B1043. JOHN FRANCIS MARION. Lucrezia Bori of the Metropolitan Opera. New York, P.J. Kenedy & Sons, 1962. 189 pp. Index; Photos.
“The Spanish soprano Lucrezia Bori (1887–1960) is an extremely interesting artist, in that she achieved stardom without a truly spectacular aspect to her singing. Her voice was apparently not large, her top was somewhat limited, and when you first hear it, your reaction might very well be something along the lines of ‘well, that’s pretty’. The more one listens, however, the more one appreciates Bori’s greatness as an artist. Throughout [her] fairly wide range of repertoire one is repeatedly impressed by Bori’s ability to convey tenderness and fragility as well as strength and even power, and she does it all through classically fine singing. Her intonation is flawless, her legato perfectly even, and her singing a consistent model of lyrical grace and elegance while never short-changing the dramatic moment. Bori’s singing is like a master class in how to phrase the aria and how to make every word mean something”
- Henry Fogel, FANFARE
“The gift of a beautiful voice is considered to be a divine one. To possess a vocal quality that has a marked individuality is to be blessed indeed. One such singer was Lucrezia Bori. She, together with singers like Enrico Caruso, Titta Ruffo, Beniamino Gigli, Tito Schipa, Richard Tauber and Lauritz Melchior or Amelita Galli-Curci, Luisa Tetrazzini, Rosa Ponselle and later Maria Callas, among certain other noted recording artists, only need to utter a couple of notes and it is usually sufficient for the record listener to immediately recognise the singer.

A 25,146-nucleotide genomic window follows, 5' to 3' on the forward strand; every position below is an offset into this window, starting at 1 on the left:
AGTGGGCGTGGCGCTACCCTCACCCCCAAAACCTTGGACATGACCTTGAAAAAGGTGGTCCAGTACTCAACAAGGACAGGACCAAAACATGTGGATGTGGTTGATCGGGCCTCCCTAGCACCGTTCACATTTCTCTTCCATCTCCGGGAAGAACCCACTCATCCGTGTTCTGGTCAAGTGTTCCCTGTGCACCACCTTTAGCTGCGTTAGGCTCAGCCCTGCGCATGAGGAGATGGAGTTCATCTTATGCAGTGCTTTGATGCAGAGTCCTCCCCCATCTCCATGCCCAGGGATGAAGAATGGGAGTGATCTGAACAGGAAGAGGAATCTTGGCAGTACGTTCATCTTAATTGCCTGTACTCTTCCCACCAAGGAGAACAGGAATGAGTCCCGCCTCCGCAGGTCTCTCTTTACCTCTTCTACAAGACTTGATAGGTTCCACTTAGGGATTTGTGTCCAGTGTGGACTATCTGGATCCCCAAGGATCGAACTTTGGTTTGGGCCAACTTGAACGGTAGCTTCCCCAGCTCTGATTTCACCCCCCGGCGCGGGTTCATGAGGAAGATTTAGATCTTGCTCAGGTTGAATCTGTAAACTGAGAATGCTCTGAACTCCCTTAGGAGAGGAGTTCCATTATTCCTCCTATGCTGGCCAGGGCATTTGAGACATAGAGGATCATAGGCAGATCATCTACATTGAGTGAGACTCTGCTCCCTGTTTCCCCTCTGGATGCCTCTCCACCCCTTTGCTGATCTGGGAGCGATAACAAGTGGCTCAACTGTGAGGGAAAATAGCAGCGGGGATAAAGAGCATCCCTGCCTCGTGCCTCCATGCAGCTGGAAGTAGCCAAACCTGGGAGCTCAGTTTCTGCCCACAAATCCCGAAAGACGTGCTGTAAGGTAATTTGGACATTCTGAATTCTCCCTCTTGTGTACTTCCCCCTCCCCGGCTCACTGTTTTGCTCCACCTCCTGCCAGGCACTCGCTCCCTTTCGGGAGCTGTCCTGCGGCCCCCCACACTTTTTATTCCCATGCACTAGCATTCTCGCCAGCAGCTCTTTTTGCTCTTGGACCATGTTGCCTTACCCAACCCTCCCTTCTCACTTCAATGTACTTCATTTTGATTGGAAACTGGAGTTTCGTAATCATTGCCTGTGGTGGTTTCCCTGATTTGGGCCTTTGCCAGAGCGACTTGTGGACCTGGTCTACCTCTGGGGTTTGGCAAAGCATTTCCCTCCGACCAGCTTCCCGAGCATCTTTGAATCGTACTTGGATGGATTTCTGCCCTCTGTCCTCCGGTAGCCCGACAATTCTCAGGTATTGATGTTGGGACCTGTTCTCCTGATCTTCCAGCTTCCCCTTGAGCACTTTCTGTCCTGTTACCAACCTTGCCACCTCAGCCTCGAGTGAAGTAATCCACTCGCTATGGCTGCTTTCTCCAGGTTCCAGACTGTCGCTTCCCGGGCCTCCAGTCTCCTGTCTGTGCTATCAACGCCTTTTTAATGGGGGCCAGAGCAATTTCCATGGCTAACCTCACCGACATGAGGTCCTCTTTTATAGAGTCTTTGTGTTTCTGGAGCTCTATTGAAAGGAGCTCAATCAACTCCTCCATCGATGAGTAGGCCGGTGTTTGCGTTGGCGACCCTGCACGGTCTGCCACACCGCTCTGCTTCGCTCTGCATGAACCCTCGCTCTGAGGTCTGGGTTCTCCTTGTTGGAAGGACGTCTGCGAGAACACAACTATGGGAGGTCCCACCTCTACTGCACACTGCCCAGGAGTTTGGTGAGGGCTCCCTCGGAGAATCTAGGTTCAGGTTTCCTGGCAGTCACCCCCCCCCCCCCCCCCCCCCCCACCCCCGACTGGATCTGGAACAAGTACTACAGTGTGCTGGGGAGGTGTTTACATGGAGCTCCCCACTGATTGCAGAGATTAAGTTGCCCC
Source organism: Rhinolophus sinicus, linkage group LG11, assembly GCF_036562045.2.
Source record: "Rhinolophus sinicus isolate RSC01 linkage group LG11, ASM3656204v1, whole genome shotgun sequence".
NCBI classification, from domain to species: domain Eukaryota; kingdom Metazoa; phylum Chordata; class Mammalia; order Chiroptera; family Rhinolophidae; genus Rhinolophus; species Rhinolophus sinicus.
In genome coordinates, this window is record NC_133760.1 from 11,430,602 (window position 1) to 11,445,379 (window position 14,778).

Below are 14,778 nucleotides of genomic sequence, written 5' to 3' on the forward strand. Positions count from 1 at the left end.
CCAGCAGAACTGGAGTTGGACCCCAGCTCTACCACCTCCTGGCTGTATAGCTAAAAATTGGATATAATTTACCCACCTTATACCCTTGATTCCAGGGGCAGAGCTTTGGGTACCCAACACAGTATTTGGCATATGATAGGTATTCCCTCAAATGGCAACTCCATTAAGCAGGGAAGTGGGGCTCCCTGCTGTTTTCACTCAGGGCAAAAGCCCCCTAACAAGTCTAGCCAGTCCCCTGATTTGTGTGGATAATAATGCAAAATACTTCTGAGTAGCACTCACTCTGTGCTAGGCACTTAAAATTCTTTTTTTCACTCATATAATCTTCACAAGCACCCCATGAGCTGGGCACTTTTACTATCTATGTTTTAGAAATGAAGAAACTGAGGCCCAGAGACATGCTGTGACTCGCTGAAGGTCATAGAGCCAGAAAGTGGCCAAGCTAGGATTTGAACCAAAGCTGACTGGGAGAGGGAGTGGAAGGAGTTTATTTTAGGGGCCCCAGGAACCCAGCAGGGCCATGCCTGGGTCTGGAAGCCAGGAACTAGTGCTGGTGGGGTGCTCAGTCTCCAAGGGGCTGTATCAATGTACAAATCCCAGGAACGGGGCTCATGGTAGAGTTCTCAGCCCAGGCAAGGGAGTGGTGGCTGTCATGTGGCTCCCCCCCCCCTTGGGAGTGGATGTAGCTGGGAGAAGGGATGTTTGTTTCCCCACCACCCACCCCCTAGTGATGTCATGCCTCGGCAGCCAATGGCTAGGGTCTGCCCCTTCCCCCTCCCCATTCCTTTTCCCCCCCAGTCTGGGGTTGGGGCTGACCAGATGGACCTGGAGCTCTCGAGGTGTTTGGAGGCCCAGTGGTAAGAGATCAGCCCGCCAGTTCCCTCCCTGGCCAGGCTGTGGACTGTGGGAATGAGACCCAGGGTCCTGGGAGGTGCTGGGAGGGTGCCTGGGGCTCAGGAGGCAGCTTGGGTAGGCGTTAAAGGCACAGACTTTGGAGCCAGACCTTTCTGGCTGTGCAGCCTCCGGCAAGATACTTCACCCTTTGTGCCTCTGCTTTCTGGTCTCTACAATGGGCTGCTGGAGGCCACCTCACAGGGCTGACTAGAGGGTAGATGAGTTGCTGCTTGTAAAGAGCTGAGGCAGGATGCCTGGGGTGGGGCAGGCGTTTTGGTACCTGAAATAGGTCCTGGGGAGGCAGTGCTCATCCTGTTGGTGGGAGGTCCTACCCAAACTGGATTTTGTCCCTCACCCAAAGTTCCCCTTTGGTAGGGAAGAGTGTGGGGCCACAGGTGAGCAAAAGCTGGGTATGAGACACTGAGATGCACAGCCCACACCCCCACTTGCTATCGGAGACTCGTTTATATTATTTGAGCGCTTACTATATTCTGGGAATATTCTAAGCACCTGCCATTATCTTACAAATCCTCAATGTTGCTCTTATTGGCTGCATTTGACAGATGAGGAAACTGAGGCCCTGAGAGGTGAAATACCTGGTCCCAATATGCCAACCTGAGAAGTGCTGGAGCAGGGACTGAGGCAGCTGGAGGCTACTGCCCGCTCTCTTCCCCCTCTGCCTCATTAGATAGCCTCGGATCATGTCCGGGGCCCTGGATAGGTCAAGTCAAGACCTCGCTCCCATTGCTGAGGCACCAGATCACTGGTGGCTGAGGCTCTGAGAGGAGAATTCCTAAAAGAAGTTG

The Great Depression of the late 1920s had caused severe financial difficulties at the Metropolitan and Bori - always one of their best box-office attractions - was persuaded to delay her planned retirement from 1933 to 1936. She also became Chairperson of the ‘Committee to save the Metropolitan Opera House’ and through her performances, public addresses and appeals worked to raise the funds that ultimately enabled the company to survive. Although her career had blossomed in Italy and she had sung in South America and in other USA operatic centres with great success, the Metropolitan Opera in New York was her artistic home. She was the first woman to join the Board of the Met. Lucrezia Bori enjoyed a secluded and quiet retirement, but to the end of her days she was always interested in the fortunes of the Company and in the development of any young artist associated with that great house. Lucrezia Bori died in New York on 12 May, 1960.”
- Alan Bilgora